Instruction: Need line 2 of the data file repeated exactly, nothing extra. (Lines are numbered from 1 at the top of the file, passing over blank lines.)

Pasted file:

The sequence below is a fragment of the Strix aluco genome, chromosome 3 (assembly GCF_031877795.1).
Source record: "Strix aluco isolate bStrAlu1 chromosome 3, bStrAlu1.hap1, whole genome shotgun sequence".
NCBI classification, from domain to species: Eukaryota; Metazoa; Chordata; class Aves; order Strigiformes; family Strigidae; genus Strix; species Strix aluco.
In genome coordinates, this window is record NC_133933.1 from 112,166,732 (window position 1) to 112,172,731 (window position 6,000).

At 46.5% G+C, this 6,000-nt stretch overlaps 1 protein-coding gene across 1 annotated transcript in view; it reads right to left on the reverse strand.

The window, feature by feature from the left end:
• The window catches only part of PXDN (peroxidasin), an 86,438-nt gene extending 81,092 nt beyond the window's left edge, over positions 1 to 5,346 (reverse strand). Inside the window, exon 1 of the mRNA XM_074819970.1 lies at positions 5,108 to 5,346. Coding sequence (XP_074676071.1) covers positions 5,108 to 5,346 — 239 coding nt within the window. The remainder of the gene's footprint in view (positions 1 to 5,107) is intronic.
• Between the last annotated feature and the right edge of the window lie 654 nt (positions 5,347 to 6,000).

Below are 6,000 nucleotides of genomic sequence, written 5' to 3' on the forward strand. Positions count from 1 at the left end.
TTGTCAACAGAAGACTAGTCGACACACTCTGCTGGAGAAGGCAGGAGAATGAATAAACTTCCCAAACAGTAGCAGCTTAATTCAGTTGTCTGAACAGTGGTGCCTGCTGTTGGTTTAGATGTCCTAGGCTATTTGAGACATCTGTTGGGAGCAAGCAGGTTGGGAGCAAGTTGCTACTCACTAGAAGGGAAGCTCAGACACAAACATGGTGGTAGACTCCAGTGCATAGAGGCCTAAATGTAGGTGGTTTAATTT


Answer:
Source record: "Strix aluco isolate bStrAlu1 chromosome 3, bStrAlu1.hap1, whole genome shotgun sequence".